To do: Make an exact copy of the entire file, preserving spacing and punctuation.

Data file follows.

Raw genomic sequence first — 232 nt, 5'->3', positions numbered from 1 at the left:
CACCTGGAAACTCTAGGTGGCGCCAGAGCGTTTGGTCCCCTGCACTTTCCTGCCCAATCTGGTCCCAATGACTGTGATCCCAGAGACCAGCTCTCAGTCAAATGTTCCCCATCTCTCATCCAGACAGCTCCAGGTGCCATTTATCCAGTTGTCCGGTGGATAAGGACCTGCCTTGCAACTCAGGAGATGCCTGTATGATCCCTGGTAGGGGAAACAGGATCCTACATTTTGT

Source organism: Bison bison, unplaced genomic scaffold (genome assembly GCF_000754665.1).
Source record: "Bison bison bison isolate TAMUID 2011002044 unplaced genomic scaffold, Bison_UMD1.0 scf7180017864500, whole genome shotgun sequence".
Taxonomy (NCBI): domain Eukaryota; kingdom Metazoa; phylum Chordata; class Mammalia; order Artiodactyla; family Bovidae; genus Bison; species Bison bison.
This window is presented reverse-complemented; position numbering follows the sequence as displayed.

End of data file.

Raw genomic sequence first — 232 nt, 5'->3', positions numbered from 1 at the left:
CACCTGGAAACTCTAGGTGGCGCCAGAGCGTTTGGTCCCCTGCACTTTCCTGCCCAATCTGGTCCCAATGACTGTGATCCCAGAGACCAGCTCTCAGTCAAATGTTCCCCATCTCTCATCCAGACAGCTCCAGGTGCCATTTATCCAGTTGTCCGGTGGATAAGGACCTGCCTTGCAACTCAGGAGATGCCTGTATGATCCCTGGTAGGGGAAACAGGATCCTACATTTTGT

Source organism: Bison bison, unplaced genomic scaffold (genome assembly GCF_000754665.1).
Source record: "Bison bison bison isolate TAMUID 2011002044 unplaced genomic scaffold, Bison_UMD1.0 scf7180017864500, whole genome shotgun sequence".
Taxonomy (NCBI): domain Eukaryota; kingdom Metazoa; phylum Chordata; class Mammalia; order Artiodactyla; family Bovidae; genus Bison; species Bison bison.
This window is presented reverse-complemented; position numbering follows the sequence as displayed.